In his second season, Young ended up leading the Titans to the playoffs despite throwing just nine touchdown passes compared to 17 interceptions. The following year, an injury sidelined Young and ultimately relegated him to backup duties with the Titans going 13-3 with Kerry Collins starting. Young would eventually get his starting job back and make the Pro Bowl for a second time. But more injuries and issues with head coach Jeff Fisher ultimately led to the end of his time in Tennessee. After that, Young struggled to maintain a roster spot with teams much less rise to the level of play he showcased as a rookie.
Robert Griffin III, Redskins (2012)
Admittedly, it’s a little unfair to label Griffin a bust. We’ll never know for sure if his career would have been different had it not been for that gruesome knee injury he suffered at the end of his rookie season, not to mention the injuries that followed in subsequent years. Nevertheless, RG3 won the Heisman during his senior season at Baylor, went second overall in the draft, and took the NFL by storm on his way to winning Offensive Rookie of the Year and being named to the Pro Bowl. Injury or not, all of that created massive expectations for Griffin that he was just not able to meet, which is why he must be considered a bust, regardless of how unfair that sounds.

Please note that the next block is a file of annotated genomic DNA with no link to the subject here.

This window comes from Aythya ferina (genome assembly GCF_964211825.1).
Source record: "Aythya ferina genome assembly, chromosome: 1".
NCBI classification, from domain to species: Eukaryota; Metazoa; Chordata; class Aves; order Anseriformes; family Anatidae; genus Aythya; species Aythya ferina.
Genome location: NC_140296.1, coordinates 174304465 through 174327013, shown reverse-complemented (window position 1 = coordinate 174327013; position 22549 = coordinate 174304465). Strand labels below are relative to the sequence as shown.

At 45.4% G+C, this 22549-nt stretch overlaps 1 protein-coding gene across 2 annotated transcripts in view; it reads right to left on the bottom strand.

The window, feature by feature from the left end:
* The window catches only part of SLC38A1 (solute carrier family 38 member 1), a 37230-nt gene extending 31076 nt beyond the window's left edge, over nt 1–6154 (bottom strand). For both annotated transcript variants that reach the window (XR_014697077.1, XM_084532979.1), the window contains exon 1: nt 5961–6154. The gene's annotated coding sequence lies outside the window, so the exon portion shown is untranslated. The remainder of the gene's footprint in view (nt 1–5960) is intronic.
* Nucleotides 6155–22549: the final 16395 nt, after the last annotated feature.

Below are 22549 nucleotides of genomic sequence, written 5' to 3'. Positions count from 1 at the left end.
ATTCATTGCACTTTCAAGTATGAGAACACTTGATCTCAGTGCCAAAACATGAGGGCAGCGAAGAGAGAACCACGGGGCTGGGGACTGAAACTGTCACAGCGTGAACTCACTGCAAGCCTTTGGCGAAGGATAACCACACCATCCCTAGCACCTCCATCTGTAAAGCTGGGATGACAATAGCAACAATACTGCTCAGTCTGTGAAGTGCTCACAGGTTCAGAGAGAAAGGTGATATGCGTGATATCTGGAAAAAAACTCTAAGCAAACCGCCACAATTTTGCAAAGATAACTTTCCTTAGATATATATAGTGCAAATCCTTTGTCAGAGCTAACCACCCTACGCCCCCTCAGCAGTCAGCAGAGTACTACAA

To his credit, Griffin made it back in time for Week 1 of his sophomore season after his rookie year ended with a torn ACL. But he clearly wasn’t the same player he was before. An ankle injury during his third pro season set him back even more and made it obvious that Griffin would never be the same player he was as a rookie. However, he does deserve all of the credit in the world for persevering through all of the injuries and failures, keeping himself in the league as a viable backup quarterback.
Eddie Lacy, Packers (2013)
How could you go wrong with a running back who was an integral part of two Alabama national championship teams while in college? The Packers managed to get Lacy 61st overall in the 2013 NFL Draft and he quite literally hit the ground running. Lacy was not only Offensive Rookie of the Year but also a Pro Bowler and Second-Team All-Pro after rushing for nearly 1,200 yards and 11 touchdowns as a rookie. At that point, Green Bay must have been thinking that they’d found their feature back for the long term.
Alas, things didn’t pan out as expected for Lacy. He was just as good during his sophomore campaign, going over 1,100 yards for the second straight year. Lacy battled injuries over the next two seasons before leaving Green Bay and signing with the Seahawks. In Seattle, Lacy had trouble keeping his weight under control. After just a few seasons in the league, Lacy struggled to maintain a reasonable playing weight and couldn’t move the way he did earlier in his career, even for a bigger back. During his only season in Seattle, Lacy averaged 2.6 yards per carry on just 69 rushing attempts. No NFL team had much interest in him after that and the former Rookie of the Year ended up flaming out after just five seasons in the NFL.